So I told Jack that we've all forgotten what ideal weight should look like. Our perception of "normal" has been so utterly and dramatically distorted by the appearance of our friends, family, co-workers, and other people around us that we've all lost a sense of what a desirable weight for health should be.

So I suggested to Jack that, if he wanted to rememember what ideal weight is and what people are supposed to look like, just watch old movies.

Old movies, like the 1942 production of Casablanca, or the 1952 production of Singin' in the Rain, show the body build that was prevalent in those days. Look at Humphrey Bogart or Gene Kelly--men with average builds, weighing 140-160 lbs--that's how humans were meant to look.

A report this morning on the Today Show showed the "after" photos of several people following bariatric (weight reduction) surgery. The "after" pictures, from the perspective of ideal weight and ideal health, remain hugely overweight.

We need to readjust our perceptions of weight. The average woman in the U.S. now weighs 172 lbs(!!!). Don't confuse average with desirable.

Diabetes is a choice you make

Tim had heart disease identified as a young man. He had his first heart attack followed by a quadruple bypass surgery at age 38. Recurrent anginal chest pain and another small heart attack led to several stents over three procedures in the first four years after bypass.

Tim finally came to us, interested in improving his prevention program. You name it, he had it: small LDL, low HDL (28 mg/dl), lipoprotein(a), etc. The problem was that Tim was also clearly pre-diabetic. At 5 ft 10 inches, he weighed 272 lbs--easily 80 or more pounds overweight.

Tim was willing to make the medication and nutritional supplement changes to gain control over his seeminglly relentless disease. He even turned up his exercise program and lost 28 lbs in the beginning. But as time passed and no symptoms recurred, he became lax.

Tim regained all the weight he'd lost and some more. Now Tim was diabetic.

"I don't get it. I eat good foods that shouldn't raise my insulin. I almost never eat sweets."

I stressed to Tim that diabetes and pre-diabetes, while provoked acutely by sugar-equivalent foods (wheat products, breads, breakfast cereals, crackers, etc.), is caused chronically by excess weight. If Tim wants to regain control over his heart disease, he needed to lost the weight.

Unlike, say, leukemia, an unfortunate disease that has little to do with lifestyle choices, diabetes is a choice you make over 90% of the time. In other words, if you become diabetic (adult variety, not children's variety) as an adult, that's because you've chosen to follow that path. You've neglected physical activity, or indulged in too many calories or poor food choices, or simply allowed weight to balloon out of control.

But diabetes is also a path most people can choose not to take. And it is a painfully common choice: Nearly two-thirds of the adults in my office have patterns of pre-diabetes or diabetes when I first meet them.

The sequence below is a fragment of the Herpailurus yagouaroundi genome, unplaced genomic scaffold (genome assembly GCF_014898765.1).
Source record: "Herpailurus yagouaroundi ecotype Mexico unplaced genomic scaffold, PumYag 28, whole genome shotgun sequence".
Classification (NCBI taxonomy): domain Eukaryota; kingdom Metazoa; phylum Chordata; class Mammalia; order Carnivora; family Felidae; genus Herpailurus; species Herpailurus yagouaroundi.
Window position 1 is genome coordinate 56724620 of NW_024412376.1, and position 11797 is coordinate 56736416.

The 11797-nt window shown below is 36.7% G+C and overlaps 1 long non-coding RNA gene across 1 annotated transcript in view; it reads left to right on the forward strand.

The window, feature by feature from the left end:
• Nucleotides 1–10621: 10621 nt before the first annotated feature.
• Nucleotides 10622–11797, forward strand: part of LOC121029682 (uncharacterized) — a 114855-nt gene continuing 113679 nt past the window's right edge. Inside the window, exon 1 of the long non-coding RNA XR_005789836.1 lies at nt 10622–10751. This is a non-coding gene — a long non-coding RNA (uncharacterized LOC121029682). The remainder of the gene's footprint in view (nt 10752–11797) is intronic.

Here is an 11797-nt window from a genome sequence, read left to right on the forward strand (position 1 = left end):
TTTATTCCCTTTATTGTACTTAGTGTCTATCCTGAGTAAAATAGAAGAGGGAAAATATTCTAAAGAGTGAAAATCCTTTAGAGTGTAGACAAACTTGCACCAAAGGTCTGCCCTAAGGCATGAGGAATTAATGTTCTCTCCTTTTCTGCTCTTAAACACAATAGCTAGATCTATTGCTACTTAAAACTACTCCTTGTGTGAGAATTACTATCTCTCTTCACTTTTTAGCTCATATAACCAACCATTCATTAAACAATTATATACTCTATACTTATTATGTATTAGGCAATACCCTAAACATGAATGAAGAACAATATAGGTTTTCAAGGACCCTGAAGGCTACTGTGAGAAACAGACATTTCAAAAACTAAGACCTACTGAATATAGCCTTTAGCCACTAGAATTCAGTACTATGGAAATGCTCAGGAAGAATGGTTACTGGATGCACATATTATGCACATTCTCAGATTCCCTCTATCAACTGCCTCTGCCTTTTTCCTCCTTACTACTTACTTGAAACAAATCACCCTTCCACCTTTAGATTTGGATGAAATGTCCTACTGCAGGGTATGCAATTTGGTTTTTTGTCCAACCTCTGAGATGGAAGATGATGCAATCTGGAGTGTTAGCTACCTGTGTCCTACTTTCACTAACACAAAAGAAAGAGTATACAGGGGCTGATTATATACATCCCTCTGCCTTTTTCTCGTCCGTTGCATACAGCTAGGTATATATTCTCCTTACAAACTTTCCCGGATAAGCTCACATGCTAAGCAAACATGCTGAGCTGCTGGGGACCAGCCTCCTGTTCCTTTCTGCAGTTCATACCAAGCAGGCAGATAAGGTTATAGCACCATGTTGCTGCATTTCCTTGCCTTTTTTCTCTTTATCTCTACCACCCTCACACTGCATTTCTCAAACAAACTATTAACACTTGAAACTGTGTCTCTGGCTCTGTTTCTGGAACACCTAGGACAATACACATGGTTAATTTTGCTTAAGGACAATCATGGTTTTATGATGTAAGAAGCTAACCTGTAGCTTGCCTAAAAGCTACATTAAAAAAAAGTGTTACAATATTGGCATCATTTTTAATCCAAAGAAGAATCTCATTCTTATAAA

Let me stress this: For the vast majority of adults, diabetes is a choice, not an inevitability.

I'll call the doctor when I feel bad!

Max just had his heart scan. He sat down with the x-ray technologist at the work console while she pointed out the white areas in his coronary arteries that represented plaque.

"It looks like you're going to have a fairly high score," the technologist commented. "The final report will be available after one of our cardiologists reviews your images."

Max shrugged. "Well, I don't feel anything. I'm always running around with work, with my kids, stuff like that. That's better than any stress test. I guess I'll worry about it if it starts to bother me."

You'd be surprised how common this view remains: If it's not bothering you, then just forget about it. It's easy to do, since you have no symptoms, nothing to impair your physical activities. But what are the potential consequences of ignoring your heart scan? Here's a few:

--Prevention and plaque reversal efforts are most effective the earlier you start. From a heart scan score viewpoint, the lower your starting score, the easier it is to gain control over it. More people will succeed in reducing their score when the starting score is lower.

--The role of prevention of heart disease instantly crystallizes when you know your score. Your LDL cholesterol of 142 mg/dl or HDL of 41 mg/dl no longer seem like just numbers of borderline signficance. Instead, they become useful tools to gain control over plaque. They cast your numbers in a new and clear light.

--Knowing your heart scan score today gives you a basis for comparison in future. Your score of, say 250, today, can be 220 in one year. Without your preventive efforts, it will be 30% higher: 325. That's a big difference!

--Sudden death or heart attack--can occur in up to 35-40% of people with hidden heart disease--without warning.

Don't even bother getting a heart scan if you're going to ignore it. I've said it before and I'll say it again: A heart scan is the most important health test you can get--but only if you do something about it.